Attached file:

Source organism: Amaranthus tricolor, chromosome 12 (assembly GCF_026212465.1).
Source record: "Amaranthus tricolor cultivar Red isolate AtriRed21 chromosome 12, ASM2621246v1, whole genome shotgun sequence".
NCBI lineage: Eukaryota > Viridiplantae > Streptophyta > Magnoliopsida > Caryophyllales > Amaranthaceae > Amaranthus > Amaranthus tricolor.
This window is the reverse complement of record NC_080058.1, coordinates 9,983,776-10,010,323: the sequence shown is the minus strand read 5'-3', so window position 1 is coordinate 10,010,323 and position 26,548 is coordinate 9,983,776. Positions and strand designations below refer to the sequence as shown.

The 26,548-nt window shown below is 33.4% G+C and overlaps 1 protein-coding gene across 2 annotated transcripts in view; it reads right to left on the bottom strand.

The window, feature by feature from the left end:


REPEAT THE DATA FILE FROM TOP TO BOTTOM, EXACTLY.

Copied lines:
Source organism: Amaranthus tricolor, chromosome 12 (assembly GCF_026212465.1).
Source record: "Amaranthus tricolor cultivar Red isolate AtriRed21 chromosome 12, ASM2621246v1, whole genome shotgun sequence".
NCBI lineage: Eukaryota > Viridiplantae > Streptophyta > Magnoliopsida > Caryophyllales > Amaranthaceae > Amaranthus > Amaranthus tricolor.
This window is the reverse complement of record NC_080058.1, coordinates 9,983,776-10,010,323: the sequence shown is the minus strand read 5'-3', so window position 1 is coordinate 10,010,323 and position 26,548 is coordinate 9,983,776. Positions and strand designations below refer to the sequence as shown.

The 26,548-nt window shown below is 33.4% G+C and overlaps 1 protein-coding gene across 2 annotated transcripts in view; it reads right to left on the bottom strand.

The window, feature by feature from the left end: